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Northwest OH Legal Blog

Thursday, February 13, 2014

United States Supreme Court Unanimously Upholds Disability Plan’s Limitations Period on Court Actions by Participants Who Have Been Denied Benefits

The United States Supreme Court has given a ringing endorsement to plan-imposed time limits on court actions by participants who have been denied benefits by an employee benefit plan governed by the Employee Retirement Income Security Act of 1974 (“ERISA”).  On December 16, 2013, the Supreme Court, in Heimeshoff v. Hartford Life & Accident Insurance Co. et al., unanimously held that contractual limitations provisions in an ERISA-governed employee benefit plan are enforceable unless the time limits imposed by such provisions are unreasonably short or, in the alternative, a controlling statute preempts them.

Under the facts in Heimeshoff, Julie Heimeshoff, in 2005, reported chronic pain and fatigue that interfered with her duties as a senior public relations manager for Wal-Mart Stores, Inc. (“Wal-Mart”).  After she was diagnosed with lupus and fibromyalgia, Heimeshoff stopped working, and she filed a claim for long-term disability benefits with Hartford Life & Accident Insurance Co. (“Hartford”), the administrator of Wal-Mart’s Group Long Term Disability Plan (“Plan”).  Hartford denied Heimeshoff’s claim on the ground that she had failed to provide satisfactory proof of loss.

In 2006, another physician evaluated Heimeshoff and determined that she was disabled. That evaluation and other evidence were submitted to Hartford, but Harford again denied her claim after a Harford-retained physician concluded that Heimeshoff was able to perform the activities required by her sedentary position at Wal-Mart.  In 2007, Heimeshoff requested and was granted an extension of the Plan’s appeal deadline, but later that year Hartford issued a final denial of her claim.  In 2010, within three years after Hartford’s final denial of her claim, but more than three years after proof of loss was due, Heimeshoff sued in district court, seeking review of her denied claim under ERISA Section 502(a)(1)(B).

Hartford and Wal-Mart moved to dismiss, arguing that Heimeshoff’s complaint was barred by the Plan’s time limit on court actions by participants following an adverse benefit determination.  Pursuant to this Plan-imposed limit, any litigation challenging an adverse benefit determination was required to be filed within three years after the time that “proof of loss” was required to be submitted to the plan’s administrator in connection with a participant’s claim for benefits.  The federal district court for the District of Connecticut granted the motion to dismiss, and the United States Court of Appeals for the Second Circuit affirmed on appeal.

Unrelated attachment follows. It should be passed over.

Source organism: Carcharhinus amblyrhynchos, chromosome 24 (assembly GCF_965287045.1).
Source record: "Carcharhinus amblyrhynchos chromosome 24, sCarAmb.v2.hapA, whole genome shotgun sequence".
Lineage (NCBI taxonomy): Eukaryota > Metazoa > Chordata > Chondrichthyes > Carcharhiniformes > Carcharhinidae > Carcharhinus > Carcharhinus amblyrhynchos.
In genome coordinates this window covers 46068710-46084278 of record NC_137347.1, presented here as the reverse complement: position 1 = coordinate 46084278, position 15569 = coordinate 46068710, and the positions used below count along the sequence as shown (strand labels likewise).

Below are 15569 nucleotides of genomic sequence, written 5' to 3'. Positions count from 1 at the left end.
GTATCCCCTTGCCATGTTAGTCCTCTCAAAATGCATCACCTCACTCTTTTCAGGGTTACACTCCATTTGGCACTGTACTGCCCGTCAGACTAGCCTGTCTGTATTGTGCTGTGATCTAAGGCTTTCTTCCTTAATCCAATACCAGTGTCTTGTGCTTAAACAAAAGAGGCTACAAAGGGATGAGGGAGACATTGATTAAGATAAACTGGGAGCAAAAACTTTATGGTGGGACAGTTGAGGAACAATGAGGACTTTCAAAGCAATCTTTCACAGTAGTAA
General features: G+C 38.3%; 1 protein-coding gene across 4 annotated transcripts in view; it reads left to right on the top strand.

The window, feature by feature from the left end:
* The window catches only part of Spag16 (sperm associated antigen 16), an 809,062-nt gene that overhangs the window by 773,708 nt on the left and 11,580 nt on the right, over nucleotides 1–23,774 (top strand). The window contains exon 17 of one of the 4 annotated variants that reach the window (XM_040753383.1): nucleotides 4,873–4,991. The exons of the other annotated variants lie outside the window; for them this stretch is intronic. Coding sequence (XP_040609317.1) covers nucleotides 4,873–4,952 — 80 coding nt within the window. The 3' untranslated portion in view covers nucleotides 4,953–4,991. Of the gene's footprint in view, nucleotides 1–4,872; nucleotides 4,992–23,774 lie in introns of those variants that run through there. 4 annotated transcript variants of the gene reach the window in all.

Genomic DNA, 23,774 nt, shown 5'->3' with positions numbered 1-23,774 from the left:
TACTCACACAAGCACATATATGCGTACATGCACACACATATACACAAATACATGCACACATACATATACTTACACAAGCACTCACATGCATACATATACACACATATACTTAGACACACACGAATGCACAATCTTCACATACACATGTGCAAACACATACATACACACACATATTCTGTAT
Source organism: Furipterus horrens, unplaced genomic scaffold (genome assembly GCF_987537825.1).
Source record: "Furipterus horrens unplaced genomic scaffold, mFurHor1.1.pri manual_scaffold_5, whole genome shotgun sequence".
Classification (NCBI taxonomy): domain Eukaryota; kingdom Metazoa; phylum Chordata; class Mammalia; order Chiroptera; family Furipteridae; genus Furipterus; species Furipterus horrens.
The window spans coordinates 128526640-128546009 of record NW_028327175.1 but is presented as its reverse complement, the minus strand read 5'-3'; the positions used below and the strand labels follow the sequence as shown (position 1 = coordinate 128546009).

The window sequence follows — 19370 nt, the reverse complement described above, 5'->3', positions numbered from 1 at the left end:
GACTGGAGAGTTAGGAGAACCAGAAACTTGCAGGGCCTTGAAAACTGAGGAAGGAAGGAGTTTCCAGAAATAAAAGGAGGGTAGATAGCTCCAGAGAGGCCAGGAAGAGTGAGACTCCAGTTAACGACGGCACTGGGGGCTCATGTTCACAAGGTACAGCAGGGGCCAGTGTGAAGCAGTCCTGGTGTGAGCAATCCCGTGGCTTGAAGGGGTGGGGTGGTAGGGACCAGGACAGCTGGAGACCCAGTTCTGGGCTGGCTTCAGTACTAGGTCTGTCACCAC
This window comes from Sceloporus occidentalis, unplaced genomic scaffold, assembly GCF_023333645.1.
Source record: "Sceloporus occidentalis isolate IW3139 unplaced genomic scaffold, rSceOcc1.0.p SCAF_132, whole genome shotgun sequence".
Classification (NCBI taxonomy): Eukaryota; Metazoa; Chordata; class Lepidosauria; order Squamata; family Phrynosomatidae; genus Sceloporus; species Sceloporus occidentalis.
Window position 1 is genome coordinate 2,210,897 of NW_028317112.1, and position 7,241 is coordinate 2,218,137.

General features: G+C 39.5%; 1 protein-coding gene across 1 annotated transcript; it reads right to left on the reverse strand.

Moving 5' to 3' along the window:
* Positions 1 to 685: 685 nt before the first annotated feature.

The Supreme Court upheld the rulings of both lower courts, holding that unless there is a controlling statute to the contrary, “…a participant and a plan may agree by contract to a particular limitations period, even one that starts to run before the cause of action accrues, as long as the period is reasonable.”  Noting that ERISA is silent as to the appropriate statute of limitations for benefit claims under ERISA Section 502(a)(1)(B), Justice Clarence Thomas, writing for the Court, reasoned that parties are free to agree to contractual provisions that are different from the general statute of limitations that would otherwise be applicable to such claims.  This freedom of contract includes both the length of the limitations period and the date on which the limitations period begins to run.  Further, the principle of enforcing written plan terms “is especially appropriate when enforcing an ERISA plan” because of the “particular importance of enforcing plan terms as written” in actions under ERISA Section 502(a)(1)(B).

The Supreme Court concluded that an ERISA plan’s limitations provision is to be given effect unless— 

  • the period is unreasonably short or
  • a “controlling statute” prevents the limitations period from taking effect.

In this case, the Plan’s three-year limitations provision was not unreasonable because Heimeshoff was left with almost one year to file suit after the Plan’s administrative review process had concluded.

The Supreme Court also rejected Heimeshoff’s argument that ERISA is a “controlling statute” that is contrary to the Plan’s limitations provision.  According to the Court, it was “highly dubious” that the Plan’s limitations provision would undermine ERISA’s remedial scheme that requires an internal review process for all disability benefit claims filed by participants.  The Court added that there is also no risk of endangering judicial review by allowing a plan to set a limitations period that begins to run before the plan’s internal review is complete.  In the Court’s view, a three-year limitations period is quite common, and courts may apply traditional doctrines such as waiver or estoppel to prevent a plan administrator from invoking a limitations provision as a defense when the administrator’s conduct causes a participant to miss a deadline for judicial review.

Now that the Supreme Court has authoritatively spoken on the legitimacy of plan-imposed time limits on the filing of court actions by participants who have been denied benefits by an ERISA-governed employee benefit plan, plan sponsors that wish to reduce the uncertainty surrounding statutes of limitations applicable to ERISA-based benefit claims would be well advised to review their plan documents to make sure that their plan documents provide a reasonable time limit for filing lawsuits in such cases.


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